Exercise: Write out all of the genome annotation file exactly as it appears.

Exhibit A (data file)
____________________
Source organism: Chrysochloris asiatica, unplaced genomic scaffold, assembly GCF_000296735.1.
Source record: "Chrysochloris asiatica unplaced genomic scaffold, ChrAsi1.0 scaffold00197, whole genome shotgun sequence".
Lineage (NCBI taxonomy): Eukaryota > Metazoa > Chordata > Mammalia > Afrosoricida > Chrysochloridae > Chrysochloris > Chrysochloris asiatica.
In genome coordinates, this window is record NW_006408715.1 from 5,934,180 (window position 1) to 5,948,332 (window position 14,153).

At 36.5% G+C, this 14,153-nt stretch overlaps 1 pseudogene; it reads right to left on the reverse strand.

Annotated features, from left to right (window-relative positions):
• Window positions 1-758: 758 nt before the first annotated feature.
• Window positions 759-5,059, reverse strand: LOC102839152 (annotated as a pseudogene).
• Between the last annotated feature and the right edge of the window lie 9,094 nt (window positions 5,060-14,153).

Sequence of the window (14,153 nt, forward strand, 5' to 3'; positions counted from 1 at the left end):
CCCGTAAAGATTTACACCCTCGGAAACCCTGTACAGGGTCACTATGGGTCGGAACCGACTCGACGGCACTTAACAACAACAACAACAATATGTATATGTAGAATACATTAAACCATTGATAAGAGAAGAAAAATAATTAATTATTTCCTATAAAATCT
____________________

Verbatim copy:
Source organism: Chrysochloris asiatica, unplaced genomic scaffold, assembly GCF_000296735.1.
Source record: "Chrysochloris asiatica unplaced genomic scaffold, ChrAsi1.0 scaffold00197, whole genome shotgun sequence".
Lineage (NCBI taxonomy): Eukaryota > Metazoa > Chordata > Mammalia > Afrosoricida > Chrysochloridae > Chrysochloris > Chrysochloris asiatica.
In genome coordinates, this window is record NW_006408715.1 from 5,934,180 (window position 1) to 5,948,332 (window position 14,153).

At 36.5% G+C, this 14,153-nt stretch overlaps 1 pseudogene; it reads right to left on the reverse strand.

Annotated features, from left to right (window-relative positions):
• Window positions 1-758: 758 nt before the first annotated feature.
• Window positions 759-5,059, reverse strand: LOC102839152 (annotated as a pseudogene).
• Between the last annotated feature and the right edge of the window lie 9,094 nt (window positions 5,060-14,153).

Sequence of the window (14,153 nt, forward strand, 5' to 3'; positions counted from 1 at the left end):
CCCGTAAAGATTTACACCCTCGGAAACCCTGTACAGGGTCACTATGGGTCGGAACCGACTCGACGGCACTTAACAACAACAACAACAATATGTATATGTAGAATACATTAAACCATTGATAAGAGAAGAAAAATAATTAATTATTTCCTATAAAATCT